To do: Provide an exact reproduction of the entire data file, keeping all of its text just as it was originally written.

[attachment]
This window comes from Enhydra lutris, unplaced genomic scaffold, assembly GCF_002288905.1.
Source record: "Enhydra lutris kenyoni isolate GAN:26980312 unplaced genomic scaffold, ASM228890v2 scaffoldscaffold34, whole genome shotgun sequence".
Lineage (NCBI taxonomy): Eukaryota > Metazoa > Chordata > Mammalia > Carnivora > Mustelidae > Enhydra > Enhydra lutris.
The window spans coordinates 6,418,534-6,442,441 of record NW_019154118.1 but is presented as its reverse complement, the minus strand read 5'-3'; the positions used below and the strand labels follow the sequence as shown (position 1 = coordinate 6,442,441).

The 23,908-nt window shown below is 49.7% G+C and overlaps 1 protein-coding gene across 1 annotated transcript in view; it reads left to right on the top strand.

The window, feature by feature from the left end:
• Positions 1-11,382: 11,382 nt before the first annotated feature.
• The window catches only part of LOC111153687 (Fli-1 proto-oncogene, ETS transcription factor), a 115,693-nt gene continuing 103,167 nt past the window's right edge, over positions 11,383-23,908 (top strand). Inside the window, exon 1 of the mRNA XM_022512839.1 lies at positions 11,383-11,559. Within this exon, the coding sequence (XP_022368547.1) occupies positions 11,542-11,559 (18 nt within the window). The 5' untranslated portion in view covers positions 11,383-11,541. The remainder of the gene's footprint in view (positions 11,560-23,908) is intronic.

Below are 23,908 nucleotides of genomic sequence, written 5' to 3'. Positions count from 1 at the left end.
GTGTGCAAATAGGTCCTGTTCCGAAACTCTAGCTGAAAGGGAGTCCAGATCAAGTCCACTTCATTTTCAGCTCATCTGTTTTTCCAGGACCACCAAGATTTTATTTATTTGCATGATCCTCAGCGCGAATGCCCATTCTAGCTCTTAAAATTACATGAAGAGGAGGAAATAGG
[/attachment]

This window comes from Enhydra lutris, unplaced genomic scaffold, assembly GCF_002288905.1.
Source record: "Enhydra lutris kenyoni isolate GAN:26980312 unplaced genomic scaffold, ASM228890v2 scaffoldscaffold34, whole genome shotgun sequence".
Lineage (NCBI taxonomy): Eukaryota > Metazoa > Chordata > Mammalia > Carnivora > Mustelidae > Enhydra > Enhydra lutris.
The window spans coordinates 6,418,534-6,442,441 of record NW_019154118.1 but is presented as its reverse complement, the minus strand read 5'-3'; the positions used below and the strand labels follow the sequence as shown (position 1 = coordinate 6,442,441).

The 23,908-nt window shown below is 49.7% G+C and overlaps 1 protein-coding gene across 1 annotated transcript in view; it reads left to right on the top strand.

The window, feature by feature from the left end:
• Positions 1-11,382: 11,382 nt before the first annotated feature.
• The window catches only part of LOC111153687 (Fli-1 proto-oncogene, ETS transcription factor), a 115,693-nt gene continuing 103,167 nt past the window's right edge, over positions 11,383-23,908 (top strand). Inside the window, exon 1 of the mRNA XM_022512839.1 lies at positions 11,383-11,559. Within this exon, the coding sequence (XP_022368547.1) occupies positions 11,542-11,559 (18 nt within the window). The 5' untranslated portion in view covers positions 11,383-11,541. The remainder of the gene's footprint in view (positions 11,560-23,908) is intronic.

Below are 23,908 nucleotides of genomic sequence, written 5' to 3'. Positions count from 1 at the left end.
GTGTGCAAATAGGTCCTGTTCCGAAACTCTAGCTGAAAGGGAGTCCAGATCAAGTCCACTTCATTTTCAGCTCATCTGTTTTTCCAGGACCACCAAGATTTTATTTATTTGCATGATCCTCAGCGCGAATGCCCATTCTAGCTCTTAAAATTACATGAAGAGGAGGAAATAGG